My recent book, Miracles: The Credibility of the New Testament Accounts (Baker Academic, 2011), responds to claims like R. Bultmann’s. New Testament scholars have often taken for granted Bultmann’s quip that no one in the modern world believes in miracles. Some have even assumed that biblical reports of Jesus’ miracles must have arisen by legend or later invention, excluding the possibility of reliable tradition from eyewitnesses. Yet from a sociological standpoint, such an approach is certainly wrong. However we explain the claims, firsthand witnesses can and do report miracles, and report them by the millions.
Indeed, most historical Jesus scholars today recognize that Jesus’ contemporaries experienced him as a healer and an exorcist. The scholars themselves explain this experience in different ways, sometimes as psychosomatic recoveries. But most recognize that all our earliest sources, both Christian and non-Christian, agree that Jesus was known for healing. The earliest form of Josephus’s brief comments about Jesus, for example, portrays Jesus as a healer as well as a sage (cf. e.g., G. Vermes, Jesus the Jew [Fortress, 1973], 79). Granted that some wish to leave the matter there historically, what options remain if we want to explain these cures theologically?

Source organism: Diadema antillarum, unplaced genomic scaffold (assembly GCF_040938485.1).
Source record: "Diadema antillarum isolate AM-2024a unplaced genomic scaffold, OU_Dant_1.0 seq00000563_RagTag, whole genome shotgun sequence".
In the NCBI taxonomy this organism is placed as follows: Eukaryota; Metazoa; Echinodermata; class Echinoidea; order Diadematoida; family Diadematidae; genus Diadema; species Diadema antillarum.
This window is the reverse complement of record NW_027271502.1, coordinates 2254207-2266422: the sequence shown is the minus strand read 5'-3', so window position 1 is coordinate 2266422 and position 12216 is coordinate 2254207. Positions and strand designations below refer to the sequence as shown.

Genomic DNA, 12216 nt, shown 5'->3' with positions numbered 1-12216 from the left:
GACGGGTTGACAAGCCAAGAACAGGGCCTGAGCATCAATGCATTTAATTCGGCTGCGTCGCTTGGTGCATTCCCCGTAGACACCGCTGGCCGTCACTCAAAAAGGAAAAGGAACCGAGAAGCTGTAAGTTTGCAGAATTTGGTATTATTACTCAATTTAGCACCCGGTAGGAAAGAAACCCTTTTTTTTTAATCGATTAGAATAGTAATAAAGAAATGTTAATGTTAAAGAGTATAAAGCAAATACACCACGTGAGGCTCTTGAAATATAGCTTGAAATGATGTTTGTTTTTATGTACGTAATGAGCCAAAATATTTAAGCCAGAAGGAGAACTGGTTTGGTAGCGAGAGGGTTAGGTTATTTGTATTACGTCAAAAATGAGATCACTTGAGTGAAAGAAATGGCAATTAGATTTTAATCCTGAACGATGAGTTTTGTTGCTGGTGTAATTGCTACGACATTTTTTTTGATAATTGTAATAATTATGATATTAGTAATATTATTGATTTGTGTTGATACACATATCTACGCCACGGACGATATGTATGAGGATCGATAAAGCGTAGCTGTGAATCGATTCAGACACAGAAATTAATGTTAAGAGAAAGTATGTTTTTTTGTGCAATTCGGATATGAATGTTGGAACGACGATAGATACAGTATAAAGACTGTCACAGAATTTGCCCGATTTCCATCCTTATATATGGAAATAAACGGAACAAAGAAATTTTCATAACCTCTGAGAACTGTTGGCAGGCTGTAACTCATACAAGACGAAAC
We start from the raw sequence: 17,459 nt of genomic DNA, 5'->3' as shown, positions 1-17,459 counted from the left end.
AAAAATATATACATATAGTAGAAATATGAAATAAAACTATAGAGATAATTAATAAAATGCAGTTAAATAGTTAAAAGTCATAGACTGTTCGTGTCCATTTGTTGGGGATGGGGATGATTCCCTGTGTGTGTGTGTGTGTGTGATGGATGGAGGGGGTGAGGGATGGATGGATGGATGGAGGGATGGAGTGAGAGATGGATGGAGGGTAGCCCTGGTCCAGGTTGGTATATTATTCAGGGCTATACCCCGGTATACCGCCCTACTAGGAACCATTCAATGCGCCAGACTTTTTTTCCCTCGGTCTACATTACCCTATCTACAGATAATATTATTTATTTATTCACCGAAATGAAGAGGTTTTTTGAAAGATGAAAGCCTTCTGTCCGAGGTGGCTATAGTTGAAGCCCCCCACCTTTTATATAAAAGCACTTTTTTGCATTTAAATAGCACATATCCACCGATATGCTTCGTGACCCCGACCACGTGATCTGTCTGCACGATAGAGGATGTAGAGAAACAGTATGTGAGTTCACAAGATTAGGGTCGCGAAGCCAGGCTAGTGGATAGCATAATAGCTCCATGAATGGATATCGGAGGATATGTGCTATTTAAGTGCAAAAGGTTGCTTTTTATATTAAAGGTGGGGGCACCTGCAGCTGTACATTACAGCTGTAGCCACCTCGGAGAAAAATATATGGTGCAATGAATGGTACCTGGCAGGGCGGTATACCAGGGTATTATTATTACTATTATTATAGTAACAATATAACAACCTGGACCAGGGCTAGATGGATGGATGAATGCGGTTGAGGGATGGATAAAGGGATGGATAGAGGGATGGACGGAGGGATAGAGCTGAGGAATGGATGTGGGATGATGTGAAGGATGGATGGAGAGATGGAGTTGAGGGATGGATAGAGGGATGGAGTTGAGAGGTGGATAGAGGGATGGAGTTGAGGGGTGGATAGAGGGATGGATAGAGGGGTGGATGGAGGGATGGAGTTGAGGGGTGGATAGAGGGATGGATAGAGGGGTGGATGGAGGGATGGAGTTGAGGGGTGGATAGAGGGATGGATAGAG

Bultmann felt no need to argue against the possibility of miracles, because no one in his circle believed in them. Yet I doubt that Bultmann himself would claim today that no one believes in miracles. He might not believe in miracles himself, but he certainly could not dismiss them by an appeal to universal modern opinion. We know too much about modern opinion for that.
United Methodist theologian J. González points out that “what Bultmann declares to be impossible is not just possible, but even frequent” (Acts: The Gospel of the Spirit [Orbis, 2001], 63). Likewise, Hwa Yung, Methodist bishop of Malaysia, challenges Bultmann’s ethnocentric approach to the modern world, noting that Asian worldviews do not find miracles or spirits problematic (Mangoes or Bananas? The Quest for an Authentic Asian Christian Theology [Regnum, 1997]). Even among people in the US, surveys suggest that roughly 80 percent believe in miracles, including 73 percent of physicians. Indeed, 55 percent of physicians report that they have witnessed treatment results that they consider miraculous.
Globally, the figures of those who believe they have witnessed miracles are enormous. A 2006 Pew Forum survey estimated the proportion of Pentecostals and charismatics in ten nations who claimed to have witnessed or experienced divine healing. For these groups alone, and in these ten countries alone, the figures come out to roughly two hundred million people. More surprisingly, some 39 percent of Christians in these ten countries who do not claim to be Pentecostal or charismatic offer the same claims. Even granting the serious possibility of inflation in some of these figures, we are talking about hundreds of millions of people.